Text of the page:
Arlington police will enforce a city ordinance that bans texting while driving starting Friday.
The measure was passed back in September and is the first of its kind in North Texas and electronic signs have been flashing a message about the ordinance on Division and Collins streets.
Arlington police said they plan to warn and educate people first, but if it's really obvious or dangerous they'll write a citation.
"We're trying to save lives, makes sure people are educated about the reason why they're getting inside their vehicle, not to only communicate with someone on the phone but to get to their destination safely," said Arlington Police Officer Cornelius Gibson.
Gibson said officers will be looking for people with their heads down, swerving in their lanes or in traffic and drivers failing to react when red lights turn green.
Although police could not say how many accidents in Arlington were caused by texting behind the wheel, about 20 percent of all crashes in 2009 were caused by distracted drivers, according to the U.S. Department of Transportation.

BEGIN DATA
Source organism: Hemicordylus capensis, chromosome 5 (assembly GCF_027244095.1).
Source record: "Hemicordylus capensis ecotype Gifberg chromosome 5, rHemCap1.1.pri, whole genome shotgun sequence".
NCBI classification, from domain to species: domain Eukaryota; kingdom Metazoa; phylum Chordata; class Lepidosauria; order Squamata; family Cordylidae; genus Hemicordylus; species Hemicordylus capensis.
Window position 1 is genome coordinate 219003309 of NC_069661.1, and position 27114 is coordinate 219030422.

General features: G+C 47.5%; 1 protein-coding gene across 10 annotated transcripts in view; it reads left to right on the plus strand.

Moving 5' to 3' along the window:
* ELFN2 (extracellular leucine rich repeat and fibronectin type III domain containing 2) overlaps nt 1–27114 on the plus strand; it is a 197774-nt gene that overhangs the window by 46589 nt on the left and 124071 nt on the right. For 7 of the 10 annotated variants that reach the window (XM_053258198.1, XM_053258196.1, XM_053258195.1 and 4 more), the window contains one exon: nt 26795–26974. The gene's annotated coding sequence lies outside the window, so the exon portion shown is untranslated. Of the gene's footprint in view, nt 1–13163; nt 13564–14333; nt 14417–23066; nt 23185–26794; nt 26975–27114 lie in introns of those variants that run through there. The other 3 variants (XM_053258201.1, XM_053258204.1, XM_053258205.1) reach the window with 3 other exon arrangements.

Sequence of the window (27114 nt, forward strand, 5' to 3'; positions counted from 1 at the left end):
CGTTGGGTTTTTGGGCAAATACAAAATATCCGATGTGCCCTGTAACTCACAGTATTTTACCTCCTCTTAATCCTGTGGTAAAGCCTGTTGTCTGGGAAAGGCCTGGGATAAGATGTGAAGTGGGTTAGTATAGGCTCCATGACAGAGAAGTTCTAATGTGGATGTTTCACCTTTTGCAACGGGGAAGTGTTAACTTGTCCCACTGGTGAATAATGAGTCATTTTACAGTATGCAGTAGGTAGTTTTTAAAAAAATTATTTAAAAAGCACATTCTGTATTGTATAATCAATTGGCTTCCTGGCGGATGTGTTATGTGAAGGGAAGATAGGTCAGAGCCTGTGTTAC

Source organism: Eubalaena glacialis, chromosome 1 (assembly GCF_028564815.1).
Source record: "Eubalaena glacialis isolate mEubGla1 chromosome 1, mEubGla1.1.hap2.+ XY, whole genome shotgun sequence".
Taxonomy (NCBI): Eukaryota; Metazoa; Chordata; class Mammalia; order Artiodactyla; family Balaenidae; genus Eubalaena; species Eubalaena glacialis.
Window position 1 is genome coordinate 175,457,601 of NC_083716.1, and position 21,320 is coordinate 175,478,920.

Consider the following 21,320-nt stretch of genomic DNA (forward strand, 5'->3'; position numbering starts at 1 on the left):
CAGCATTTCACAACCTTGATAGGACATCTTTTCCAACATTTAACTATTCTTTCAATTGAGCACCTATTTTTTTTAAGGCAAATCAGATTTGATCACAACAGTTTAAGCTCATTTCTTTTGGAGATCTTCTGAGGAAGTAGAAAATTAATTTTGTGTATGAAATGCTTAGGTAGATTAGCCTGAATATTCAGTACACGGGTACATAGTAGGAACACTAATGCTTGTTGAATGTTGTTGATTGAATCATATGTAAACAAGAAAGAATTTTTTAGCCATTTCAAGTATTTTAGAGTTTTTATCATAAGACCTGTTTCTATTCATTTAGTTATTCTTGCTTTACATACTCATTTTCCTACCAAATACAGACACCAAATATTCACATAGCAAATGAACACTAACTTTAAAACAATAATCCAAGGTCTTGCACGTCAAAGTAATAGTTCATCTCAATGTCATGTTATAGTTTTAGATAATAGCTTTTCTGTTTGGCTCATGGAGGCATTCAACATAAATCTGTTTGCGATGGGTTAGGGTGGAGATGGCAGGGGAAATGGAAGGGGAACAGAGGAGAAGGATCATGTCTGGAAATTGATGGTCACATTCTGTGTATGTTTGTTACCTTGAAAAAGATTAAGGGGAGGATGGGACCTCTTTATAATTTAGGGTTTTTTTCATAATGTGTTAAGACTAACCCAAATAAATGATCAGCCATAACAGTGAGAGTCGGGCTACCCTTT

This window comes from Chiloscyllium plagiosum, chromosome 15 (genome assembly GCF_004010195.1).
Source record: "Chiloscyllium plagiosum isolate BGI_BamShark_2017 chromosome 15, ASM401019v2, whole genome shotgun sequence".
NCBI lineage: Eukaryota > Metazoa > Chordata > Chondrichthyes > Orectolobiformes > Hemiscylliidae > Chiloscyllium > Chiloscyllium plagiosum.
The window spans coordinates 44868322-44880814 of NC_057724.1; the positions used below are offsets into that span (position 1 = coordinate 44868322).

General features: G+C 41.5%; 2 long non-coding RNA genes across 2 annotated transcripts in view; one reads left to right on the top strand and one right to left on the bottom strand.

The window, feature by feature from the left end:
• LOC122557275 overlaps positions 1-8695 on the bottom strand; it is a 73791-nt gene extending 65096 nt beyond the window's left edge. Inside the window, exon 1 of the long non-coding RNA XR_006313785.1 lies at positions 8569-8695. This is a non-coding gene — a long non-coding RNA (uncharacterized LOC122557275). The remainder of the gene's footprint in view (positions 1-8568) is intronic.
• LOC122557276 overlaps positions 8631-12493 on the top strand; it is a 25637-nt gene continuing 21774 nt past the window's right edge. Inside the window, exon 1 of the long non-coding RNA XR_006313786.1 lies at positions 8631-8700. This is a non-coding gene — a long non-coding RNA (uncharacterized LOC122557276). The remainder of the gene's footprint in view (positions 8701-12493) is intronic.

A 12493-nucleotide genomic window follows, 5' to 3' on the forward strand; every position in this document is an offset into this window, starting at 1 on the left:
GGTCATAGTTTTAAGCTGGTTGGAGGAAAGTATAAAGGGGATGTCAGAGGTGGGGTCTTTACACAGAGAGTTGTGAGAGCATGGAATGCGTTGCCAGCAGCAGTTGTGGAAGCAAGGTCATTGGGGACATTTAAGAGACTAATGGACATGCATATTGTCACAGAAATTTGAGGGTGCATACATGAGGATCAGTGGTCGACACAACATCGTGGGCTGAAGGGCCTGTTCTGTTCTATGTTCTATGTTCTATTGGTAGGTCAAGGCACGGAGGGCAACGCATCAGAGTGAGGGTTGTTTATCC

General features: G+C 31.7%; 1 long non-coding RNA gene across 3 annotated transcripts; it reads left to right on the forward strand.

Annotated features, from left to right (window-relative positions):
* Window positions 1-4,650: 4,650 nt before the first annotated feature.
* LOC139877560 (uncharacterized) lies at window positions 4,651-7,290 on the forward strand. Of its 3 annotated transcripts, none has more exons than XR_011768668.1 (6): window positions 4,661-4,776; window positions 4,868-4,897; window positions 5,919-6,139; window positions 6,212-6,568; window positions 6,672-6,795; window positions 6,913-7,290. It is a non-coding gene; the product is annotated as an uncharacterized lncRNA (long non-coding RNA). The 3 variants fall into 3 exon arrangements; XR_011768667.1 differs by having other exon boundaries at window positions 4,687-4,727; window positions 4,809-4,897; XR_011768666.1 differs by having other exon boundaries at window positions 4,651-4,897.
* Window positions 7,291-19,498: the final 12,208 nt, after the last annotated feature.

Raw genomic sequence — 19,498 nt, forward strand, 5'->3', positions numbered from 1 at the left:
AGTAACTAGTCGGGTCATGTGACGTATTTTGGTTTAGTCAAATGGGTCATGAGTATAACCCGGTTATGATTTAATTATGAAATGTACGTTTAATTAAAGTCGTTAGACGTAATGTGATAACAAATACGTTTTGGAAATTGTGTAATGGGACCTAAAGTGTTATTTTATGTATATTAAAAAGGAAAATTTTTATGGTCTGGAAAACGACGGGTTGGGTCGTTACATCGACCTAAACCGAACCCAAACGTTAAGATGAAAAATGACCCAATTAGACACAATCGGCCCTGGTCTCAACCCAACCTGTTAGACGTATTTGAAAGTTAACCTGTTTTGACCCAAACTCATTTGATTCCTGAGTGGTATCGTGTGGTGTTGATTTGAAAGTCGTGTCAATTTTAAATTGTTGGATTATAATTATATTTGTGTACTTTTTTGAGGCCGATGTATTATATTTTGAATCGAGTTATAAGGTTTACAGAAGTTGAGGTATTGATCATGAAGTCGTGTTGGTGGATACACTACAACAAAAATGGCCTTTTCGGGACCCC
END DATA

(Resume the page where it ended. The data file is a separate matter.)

Arlington police hope the threat of a ticket deters texting and driving and reduces the number of accidents.
At Total Driving Experience, instructors already teach a class in texting and driving. They take students through an obstacle course filled with cones and have students drive through it.
“Every time, it never fails that they always are moving around and hitting cones,” said Reggie Hurry, who has taught the class for the last seven years.
McKenzie Noel, a high school senior who lives in Arlington, admitted that she has texted while driving.
But she has had friends get into fender benders and knows the risks. She said she thinks the ordinance will ultimately make her a better driver.
Drivers also cannot email, tweet or do do anything on their cellphones other than talk. Drivers caught texting and driving in Arlington can face a fine of up to $200.